Originally published on September 12, 2013 Coins unlike other objects can have 3 different types of value. Firstly is their exchange value in commerce. Fortunately for us in Canada, most older coins are still legal tender, and usable for transactions. Second is metallic value. Before 1968 common circulating 10, 25, 50 cents, and dollars were made in silver...all of these are worth a premium at current market prices based on their metal value. Also, most gold coins have values way in excess of their printed legal tender value. But the question we get asked the most is what determines "collector value"
When it comes down to collector value it is two basic things....rarity and condition.
It is a common misconception that age creates value. While many older coins are valuable this is not always the case. Take for example Roman coins, which are 1,700+ years old. If age created value each of these items would be priceless...but since many millions were buried underground in large lots, and have been discovered in the second half of the 20th century with metal detectors, low quality examples can be had for less than $2!
So what makes a coin rare? Rarity can occur for several reasons. Firstly it is possible that very few of a certain coin were actually minted. The number of coins produced each year is not even. In times of economic crisis, or if the mint determined there are already too many coins in circulation, production will drop dramatically. For example in 1991 Canada produced only 451,000 quarters as they knew that the 1992 issue was going to be extensive with over 10 million of pieces made for each province. This is why it is very easy to find 1992 quarters in your change, and virtually impossible to find any 1991's. Rarity can also occur because coins were recalled and melted. Canada remelted almost all 1921 5 cent and 50 cent coins...and since there is only a few small quantity that got out (probably to visitors of the mint) these are very rare. The third way coins can become rare is survival rates. Some coins were not used much and generally saved, and others heavily used and worn until they were remelted.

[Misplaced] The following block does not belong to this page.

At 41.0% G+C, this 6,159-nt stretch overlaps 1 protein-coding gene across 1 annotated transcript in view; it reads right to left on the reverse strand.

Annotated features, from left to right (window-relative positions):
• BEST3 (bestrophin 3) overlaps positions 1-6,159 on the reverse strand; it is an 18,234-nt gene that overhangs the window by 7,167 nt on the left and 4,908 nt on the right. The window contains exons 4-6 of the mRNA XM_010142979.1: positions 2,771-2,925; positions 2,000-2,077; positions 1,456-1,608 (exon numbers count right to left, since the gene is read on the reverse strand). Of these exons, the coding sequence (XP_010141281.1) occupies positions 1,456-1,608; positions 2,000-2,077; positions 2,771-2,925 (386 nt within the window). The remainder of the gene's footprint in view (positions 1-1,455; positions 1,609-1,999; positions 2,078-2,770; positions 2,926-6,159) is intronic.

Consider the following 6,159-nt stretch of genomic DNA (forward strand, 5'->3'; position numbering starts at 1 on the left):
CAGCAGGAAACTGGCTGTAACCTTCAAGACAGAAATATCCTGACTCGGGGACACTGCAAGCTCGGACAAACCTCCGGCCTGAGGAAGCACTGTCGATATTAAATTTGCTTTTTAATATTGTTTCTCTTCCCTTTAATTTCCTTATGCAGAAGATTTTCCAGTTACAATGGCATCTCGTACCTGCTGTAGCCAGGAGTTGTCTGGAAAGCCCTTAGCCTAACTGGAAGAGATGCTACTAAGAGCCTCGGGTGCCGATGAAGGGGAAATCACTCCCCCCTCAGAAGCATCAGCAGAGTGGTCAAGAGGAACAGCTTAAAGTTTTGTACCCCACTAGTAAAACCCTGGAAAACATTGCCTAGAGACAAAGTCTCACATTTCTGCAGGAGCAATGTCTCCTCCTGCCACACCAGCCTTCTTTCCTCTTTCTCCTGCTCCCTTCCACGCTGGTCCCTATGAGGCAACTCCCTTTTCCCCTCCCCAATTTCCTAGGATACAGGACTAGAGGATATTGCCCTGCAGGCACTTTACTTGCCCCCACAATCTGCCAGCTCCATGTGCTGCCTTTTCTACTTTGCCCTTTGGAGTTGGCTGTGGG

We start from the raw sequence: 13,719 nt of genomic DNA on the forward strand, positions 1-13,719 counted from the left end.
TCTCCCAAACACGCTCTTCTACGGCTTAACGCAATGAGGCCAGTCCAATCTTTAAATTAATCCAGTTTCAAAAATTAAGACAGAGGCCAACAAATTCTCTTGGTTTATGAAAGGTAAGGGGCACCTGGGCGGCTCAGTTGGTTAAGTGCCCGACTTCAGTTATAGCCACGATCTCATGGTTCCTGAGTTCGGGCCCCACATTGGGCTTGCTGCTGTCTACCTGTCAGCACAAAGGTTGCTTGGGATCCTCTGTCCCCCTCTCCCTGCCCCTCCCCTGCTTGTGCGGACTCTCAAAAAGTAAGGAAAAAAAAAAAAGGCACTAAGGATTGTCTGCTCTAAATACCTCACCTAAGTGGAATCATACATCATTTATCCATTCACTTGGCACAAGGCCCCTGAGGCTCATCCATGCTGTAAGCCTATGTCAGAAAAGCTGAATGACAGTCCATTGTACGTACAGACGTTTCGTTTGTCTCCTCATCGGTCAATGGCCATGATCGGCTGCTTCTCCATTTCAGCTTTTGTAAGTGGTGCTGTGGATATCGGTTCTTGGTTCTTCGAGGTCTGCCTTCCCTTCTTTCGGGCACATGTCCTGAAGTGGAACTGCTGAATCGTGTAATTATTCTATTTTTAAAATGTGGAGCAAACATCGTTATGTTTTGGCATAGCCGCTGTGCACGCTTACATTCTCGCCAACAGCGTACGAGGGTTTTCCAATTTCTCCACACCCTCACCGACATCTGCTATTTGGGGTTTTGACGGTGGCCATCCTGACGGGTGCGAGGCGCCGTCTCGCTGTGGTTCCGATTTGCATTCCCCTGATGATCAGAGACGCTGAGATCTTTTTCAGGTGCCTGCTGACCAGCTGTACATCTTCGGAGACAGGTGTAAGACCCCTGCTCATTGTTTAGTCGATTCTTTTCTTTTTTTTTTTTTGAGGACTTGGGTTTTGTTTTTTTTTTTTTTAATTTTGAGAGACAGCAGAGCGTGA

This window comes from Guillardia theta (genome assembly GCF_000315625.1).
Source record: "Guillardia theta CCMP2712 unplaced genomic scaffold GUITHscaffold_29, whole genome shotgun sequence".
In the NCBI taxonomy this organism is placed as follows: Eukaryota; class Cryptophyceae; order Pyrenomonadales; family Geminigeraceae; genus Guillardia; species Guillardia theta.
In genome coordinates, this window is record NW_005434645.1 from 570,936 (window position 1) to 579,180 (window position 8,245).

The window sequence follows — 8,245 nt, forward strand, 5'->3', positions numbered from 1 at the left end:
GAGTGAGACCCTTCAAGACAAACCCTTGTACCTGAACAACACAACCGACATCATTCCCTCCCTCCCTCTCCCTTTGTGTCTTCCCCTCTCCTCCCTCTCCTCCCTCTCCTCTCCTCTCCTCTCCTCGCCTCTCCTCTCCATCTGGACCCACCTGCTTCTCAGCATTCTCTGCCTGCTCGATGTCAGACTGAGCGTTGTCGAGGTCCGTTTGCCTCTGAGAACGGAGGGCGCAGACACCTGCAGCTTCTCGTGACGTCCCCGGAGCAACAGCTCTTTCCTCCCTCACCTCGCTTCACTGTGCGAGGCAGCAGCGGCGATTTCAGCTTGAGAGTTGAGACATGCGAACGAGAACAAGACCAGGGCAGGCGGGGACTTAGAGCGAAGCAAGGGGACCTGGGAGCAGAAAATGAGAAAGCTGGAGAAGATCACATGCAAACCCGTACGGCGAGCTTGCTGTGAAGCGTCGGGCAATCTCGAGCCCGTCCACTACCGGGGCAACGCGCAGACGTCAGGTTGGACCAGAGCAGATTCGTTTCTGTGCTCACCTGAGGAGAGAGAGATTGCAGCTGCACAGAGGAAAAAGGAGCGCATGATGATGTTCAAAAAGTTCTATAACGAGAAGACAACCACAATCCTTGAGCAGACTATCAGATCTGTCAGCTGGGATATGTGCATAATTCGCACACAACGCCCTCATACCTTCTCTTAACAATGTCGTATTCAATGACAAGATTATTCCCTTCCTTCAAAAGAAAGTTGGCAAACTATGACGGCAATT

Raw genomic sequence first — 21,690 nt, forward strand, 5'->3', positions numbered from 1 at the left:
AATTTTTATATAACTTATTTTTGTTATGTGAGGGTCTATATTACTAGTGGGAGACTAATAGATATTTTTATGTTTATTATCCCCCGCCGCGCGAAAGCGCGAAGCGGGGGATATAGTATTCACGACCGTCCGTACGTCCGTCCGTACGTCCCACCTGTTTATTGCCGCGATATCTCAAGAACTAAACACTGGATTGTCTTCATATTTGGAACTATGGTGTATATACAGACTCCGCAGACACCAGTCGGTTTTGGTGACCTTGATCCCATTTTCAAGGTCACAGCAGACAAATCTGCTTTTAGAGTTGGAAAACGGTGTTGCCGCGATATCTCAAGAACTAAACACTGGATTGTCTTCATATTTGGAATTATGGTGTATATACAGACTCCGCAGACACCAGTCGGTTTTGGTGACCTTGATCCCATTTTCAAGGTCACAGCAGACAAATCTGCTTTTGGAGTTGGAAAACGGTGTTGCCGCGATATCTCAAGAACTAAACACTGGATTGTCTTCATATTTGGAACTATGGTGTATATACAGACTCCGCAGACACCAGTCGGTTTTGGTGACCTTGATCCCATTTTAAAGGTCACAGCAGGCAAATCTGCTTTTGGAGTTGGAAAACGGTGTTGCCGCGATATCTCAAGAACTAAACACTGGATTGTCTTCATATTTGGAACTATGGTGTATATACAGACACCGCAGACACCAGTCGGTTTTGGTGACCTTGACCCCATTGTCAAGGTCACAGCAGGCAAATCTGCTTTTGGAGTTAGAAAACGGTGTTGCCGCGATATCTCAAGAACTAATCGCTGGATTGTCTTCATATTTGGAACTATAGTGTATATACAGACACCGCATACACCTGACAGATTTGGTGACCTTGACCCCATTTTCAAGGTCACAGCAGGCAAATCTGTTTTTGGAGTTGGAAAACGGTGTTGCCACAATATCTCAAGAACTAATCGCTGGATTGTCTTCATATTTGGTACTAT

Condition the other attribute that will create value. Most coins are produced to be used in commerce, and generally not saved in new condition. Since coin collecting only became popular in Canada in the 1950's...most coins before that are hard to find unworn. Lets look at a coin we commonly see here at Carsleys... a 1933 5 cent. In lightly used, undamaged condition (VG) we currently sell these in our bulk bin (3 coins for a $)...but we rarely see this coin in brand new condition...and a near perfect one (MS65) would sell for thousands of dollars!
When you have a very rare coin in amazing condition you have the dream combination for coin collectors. The most valuable collector value coins are all rare, and spectacular in preservation.